Sex in the First Person

"It was amazing," I said.

"Really? Better than regular sex?"

I looked at her. Something in me dropped. "What do you mean?"

photo: Shawna Enyart

"You were just in my ass. Didn't you realize?"

"Uhh . . . " Great. Nice work. Biggest watershed in my sexual career, the culmination of a decade's worth of masturbatory fantasies, and I missed it. All those years of ogling ripe peaches gift-wrapped in denim, thinking nasty thoughts. Thousands of women bending over, reaching for the bottom shelf, leaning, arching, just beckoning to be penetrated from the rear. And finally, when the moment arrives, I seize it, and yet somehow miss it. Had I assumed that anal sex would have to be served up doggy-style? Had I been distracted by how she seemed to like it harder than usual? Was it some strange anatomical gift she possessed, to be equally penetrable in both orifices?

I found out that an integral part of anal sex is knowing that you're having it. Even something as distinctly carnal as sodomy takes place predominantly in your head.

—Ryan Nerz

Chubby Chaser

From the back he looked like a woman—full hips, even a little bit of cellulite. If it is possible for a man to be Rubenesque, he was. Because he was terribly self-conscious about his weight, I never told him that he was not my first fat boyfriend. He was certainly the fattest. People cringed when they saw him walking down the aisle of airplanes: "Please, don't sit next to me." When I was with him, they looked at me as if to say, "Look, it's King Kong and Fay Wray." What was it? He was the opposite of agile. In fact, in bed, we were limited to two positions in which his tummy didn't come between us: me on top and me with my heels on his shoulders. But our limited menu was more than made up for by the fact that I found the contrast of his gruffness with the vulnerability of his pale, quivering flesh absolutely irresistible. His presence was almost entirely alien: something other than the human body, both more and less earthly. He did stand-up comedy in his spare time, and when I went to see him once, he did a bit about chubby chasers. At home we got into a huge fight. "I can't believe that you would insinuate that I'm a—whatever you call it, a chubby chaser."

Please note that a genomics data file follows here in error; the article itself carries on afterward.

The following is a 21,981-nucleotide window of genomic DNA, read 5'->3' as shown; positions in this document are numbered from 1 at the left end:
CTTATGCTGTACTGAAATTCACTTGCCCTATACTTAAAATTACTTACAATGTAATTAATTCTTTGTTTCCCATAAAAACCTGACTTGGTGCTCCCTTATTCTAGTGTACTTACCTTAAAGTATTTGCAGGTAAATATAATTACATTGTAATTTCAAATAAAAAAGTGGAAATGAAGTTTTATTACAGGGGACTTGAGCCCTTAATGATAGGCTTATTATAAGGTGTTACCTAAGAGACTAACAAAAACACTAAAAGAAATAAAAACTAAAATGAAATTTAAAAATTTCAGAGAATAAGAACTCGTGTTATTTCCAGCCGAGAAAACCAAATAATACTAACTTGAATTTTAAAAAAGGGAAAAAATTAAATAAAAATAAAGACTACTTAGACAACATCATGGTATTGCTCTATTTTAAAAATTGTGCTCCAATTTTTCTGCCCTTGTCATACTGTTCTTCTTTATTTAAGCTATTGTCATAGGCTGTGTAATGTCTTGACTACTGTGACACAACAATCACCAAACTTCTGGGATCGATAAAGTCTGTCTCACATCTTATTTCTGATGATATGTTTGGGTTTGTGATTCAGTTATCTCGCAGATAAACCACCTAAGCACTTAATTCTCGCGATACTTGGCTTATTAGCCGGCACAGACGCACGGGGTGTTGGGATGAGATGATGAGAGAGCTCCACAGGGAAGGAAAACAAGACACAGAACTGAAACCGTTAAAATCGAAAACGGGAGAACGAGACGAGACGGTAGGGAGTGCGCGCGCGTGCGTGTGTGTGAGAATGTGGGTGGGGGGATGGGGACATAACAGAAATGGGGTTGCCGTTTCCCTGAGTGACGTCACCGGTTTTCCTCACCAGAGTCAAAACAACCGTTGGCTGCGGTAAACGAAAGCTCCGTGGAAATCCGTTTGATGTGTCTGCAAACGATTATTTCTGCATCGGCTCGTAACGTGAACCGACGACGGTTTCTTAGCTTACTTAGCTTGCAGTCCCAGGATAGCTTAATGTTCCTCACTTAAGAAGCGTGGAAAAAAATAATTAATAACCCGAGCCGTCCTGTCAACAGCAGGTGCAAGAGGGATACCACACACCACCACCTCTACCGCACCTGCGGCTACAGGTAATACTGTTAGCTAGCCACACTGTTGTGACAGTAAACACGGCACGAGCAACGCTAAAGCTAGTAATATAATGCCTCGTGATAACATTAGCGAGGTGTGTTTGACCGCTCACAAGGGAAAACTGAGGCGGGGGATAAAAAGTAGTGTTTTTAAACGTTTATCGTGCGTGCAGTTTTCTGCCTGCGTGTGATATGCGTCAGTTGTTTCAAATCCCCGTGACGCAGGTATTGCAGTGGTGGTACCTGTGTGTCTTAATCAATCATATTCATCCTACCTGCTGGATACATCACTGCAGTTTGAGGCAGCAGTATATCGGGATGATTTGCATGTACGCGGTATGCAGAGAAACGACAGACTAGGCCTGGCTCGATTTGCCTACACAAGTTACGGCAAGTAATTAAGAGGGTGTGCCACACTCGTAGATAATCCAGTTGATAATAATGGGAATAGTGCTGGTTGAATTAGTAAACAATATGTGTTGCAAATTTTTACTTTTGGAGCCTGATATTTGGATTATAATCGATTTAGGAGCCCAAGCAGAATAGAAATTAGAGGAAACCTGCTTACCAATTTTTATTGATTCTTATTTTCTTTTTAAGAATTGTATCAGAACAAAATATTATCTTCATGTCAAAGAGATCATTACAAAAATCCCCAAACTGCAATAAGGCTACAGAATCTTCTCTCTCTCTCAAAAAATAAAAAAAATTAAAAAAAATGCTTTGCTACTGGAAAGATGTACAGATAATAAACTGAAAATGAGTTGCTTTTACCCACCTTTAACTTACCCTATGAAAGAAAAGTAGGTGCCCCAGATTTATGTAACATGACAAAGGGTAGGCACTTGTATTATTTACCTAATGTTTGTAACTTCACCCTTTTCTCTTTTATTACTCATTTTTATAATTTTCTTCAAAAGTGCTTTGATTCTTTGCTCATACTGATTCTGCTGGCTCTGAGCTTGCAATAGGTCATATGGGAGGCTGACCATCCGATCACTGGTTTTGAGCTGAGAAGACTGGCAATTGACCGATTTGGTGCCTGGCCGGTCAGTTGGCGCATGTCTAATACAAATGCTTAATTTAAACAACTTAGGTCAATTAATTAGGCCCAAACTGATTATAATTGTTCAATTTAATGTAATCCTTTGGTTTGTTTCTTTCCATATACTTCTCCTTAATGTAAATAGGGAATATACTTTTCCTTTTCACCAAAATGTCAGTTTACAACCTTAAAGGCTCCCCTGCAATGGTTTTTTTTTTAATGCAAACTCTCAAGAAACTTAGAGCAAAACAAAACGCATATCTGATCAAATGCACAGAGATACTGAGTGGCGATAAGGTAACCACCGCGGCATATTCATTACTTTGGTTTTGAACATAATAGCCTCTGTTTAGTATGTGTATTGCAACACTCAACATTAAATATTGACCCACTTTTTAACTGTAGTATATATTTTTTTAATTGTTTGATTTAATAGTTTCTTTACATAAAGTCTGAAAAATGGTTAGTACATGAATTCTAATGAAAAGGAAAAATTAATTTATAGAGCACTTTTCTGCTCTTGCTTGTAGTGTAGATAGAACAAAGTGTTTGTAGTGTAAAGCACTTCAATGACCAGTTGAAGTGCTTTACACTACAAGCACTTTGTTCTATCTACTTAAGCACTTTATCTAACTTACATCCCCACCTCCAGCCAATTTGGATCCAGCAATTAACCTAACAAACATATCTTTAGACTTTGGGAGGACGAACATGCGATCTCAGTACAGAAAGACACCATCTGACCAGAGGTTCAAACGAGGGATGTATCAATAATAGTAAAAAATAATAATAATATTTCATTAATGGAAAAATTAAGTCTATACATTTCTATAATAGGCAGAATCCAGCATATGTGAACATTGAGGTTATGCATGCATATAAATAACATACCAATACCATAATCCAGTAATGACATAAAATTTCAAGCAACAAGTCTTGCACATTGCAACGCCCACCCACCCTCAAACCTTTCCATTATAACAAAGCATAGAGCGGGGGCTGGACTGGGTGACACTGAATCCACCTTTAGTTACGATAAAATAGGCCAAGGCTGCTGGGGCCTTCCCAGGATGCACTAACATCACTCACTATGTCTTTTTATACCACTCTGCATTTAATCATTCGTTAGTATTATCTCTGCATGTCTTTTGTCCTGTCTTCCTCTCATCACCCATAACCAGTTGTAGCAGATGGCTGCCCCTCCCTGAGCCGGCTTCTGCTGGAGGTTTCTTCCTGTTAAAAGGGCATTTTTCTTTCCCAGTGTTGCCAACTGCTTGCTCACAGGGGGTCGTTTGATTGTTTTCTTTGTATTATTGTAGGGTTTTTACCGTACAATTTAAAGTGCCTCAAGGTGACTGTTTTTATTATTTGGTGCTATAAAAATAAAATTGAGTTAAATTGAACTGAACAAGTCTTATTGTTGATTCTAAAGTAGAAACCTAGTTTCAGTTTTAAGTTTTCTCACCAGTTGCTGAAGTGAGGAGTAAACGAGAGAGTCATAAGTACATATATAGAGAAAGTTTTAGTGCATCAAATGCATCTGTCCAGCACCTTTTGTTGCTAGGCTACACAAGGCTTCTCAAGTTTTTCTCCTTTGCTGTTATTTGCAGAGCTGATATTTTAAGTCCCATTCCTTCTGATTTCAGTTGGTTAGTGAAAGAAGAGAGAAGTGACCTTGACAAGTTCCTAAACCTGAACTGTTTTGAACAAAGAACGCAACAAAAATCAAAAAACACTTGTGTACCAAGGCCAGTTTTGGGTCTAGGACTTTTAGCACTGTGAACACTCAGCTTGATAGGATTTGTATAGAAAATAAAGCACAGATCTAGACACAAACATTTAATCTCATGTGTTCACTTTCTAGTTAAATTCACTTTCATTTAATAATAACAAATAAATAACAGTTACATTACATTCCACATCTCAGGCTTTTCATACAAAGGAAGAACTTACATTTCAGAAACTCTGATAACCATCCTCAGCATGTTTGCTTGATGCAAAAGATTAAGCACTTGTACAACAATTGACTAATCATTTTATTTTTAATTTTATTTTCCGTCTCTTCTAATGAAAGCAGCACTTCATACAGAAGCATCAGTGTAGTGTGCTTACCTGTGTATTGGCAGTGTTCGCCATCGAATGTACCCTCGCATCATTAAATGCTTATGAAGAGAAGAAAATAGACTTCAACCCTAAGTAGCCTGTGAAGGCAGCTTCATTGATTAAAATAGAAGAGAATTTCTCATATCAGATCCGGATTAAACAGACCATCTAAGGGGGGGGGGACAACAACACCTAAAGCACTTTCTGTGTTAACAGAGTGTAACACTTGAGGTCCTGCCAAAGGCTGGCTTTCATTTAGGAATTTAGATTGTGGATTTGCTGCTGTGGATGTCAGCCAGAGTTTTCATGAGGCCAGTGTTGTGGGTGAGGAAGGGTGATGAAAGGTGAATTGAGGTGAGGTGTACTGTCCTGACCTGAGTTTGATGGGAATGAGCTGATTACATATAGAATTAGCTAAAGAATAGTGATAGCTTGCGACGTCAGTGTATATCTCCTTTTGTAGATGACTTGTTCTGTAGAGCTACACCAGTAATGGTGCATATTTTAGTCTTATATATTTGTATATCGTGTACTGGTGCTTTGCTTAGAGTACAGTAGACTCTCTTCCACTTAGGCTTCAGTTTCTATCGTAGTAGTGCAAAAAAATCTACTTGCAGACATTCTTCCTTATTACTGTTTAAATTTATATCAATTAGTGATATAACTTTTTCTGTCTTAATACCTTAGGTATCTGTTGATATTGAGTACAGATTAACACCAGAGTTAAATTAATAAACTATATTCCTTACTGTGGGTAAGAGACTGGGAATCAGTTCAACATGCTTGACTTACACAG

Over the course of our relationship, he lost about 70 pounds. At his lowest point, we broke up. A few months after we had pulled the plug, we had a go-over-it dinner; he ran his fork over his entrée, a simple green salad. The last time I saw him was the cab ride home, when he put his arm around me and said tenderly, "If it weren't for me, you wouldn't even know what a chubby chaser was." "Confession," I said, squeezing a handful of flesh on his belly, which I loved, and which, in spite of his weight loss, was still pillowy and spilled over the waistband of his pants. "I knew what that was. Even before."

—Shannon Welch

Lost Vegas

We skipped the Grand Canyon 'cause it cost 10 bucks to park (then spent the money in a frenzy at Pizza Hut), so it wasn't like we were being extravagant or anything. But it was to be our first time (and my first, period), so we booked a room at the Luxor in Las Vegas on the first night of our first cross-country road trip—hilarious, we both agreed—and raced each other into the closet-sized marble shower to heat things up. This was good: tender and hot and soft and giddy and soapy and hard.

Then to thick white towels, furtive half-laughs, the closet-sized bed—and considerably less hardness. "Nerves," she sighed warmly. "A fucking goddamn cliché," I hissed. Take two: certainly wet, slightly firm, increasingly tetchy. So we took an intermission, walking down the Strip giggling—she a study in ease, me an easy study—then pausing for $27 French toast. Like a damn Disney dad, this is what I remember now.

Checkout was at 11. We tried again at dawn's early light, and it was good again: slow and meaningful and, surprisingly, nothing like the particular Ginuwine song I'd expected. Then the phone rang; no way we're answering that shit. Then a knock at the door; we'll reuse the stupid towels. Then banging on the door connecting to the adjacent room, where three security guards were preparing to bust it down because I checked us out on the TV and it's already past 11 and this is Vegas and I guess only dead people try to lose their virginity before noon on a beautiful day at the end of summer. Hilarious, we both agreed.

—Mikael Wood

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